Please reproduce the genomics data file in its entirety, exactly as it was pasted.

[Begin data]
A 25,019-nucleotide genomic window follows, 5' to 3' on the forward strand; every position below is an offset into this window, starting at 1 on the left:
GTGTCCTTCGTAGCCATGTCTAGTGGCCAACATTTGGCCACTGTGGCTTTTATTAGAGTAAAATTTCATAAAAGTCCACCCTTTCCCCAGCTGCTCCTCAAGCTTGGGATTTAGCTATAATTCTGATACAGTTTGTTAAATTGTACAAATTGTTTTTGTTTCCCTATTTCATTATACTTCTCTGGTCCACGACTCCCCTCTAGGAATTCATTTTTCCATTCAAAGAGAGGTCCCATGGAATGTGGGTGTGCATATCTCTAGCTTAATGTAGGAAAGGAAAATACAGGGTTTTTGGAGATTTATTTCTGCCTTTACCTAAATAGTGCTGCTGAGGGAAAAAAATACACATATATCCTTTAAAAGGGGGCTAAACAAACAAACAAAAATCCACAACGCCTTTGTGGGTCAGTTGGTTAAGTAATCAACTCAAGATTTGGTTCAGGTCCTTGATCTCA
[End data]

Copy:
A 25,019-nucleotide genomic window follows, 5' to 3' on the forward strand; every position below is an offset into this window, starting at 1 on the left:
GTGTCCTTCGTAGCCATGTCTAGTGGCCAACATTTGGCCACTGTGGCTTTTATTAGAGTAAAATTTCATAAAAGTCCACCCTTTCCCCAGCTGCTCCTCAAGCTTGGGATTTAGCTATAATTCTGATACAGTTTGTTAAATTGTACAAATTGTTTTTGTTTCCCTATTTCATTATACTTCTCTGGTCCACGACTCCCCTCTAGGAATTCATTTTTCCATTCAAAGAGAGGTCCCATGGAATGTGGGTGTGCATATCTCTAGCTTAATGTAGGAAAGGAAAATACAGGGTTTTTGGAGATTTATTTCTGCCTTTACCTAAATAGTGCTGCTGAGGGAAAAAAATACACATATATCCTTTAAAAGGGGGCTAAACAAACAAACAAAAATCCACAACGCCTTTGTGGGTCAGTTGGTTAAGTAATCAACTCAAGATTTGGTTCAGGTCCTTGATCTCA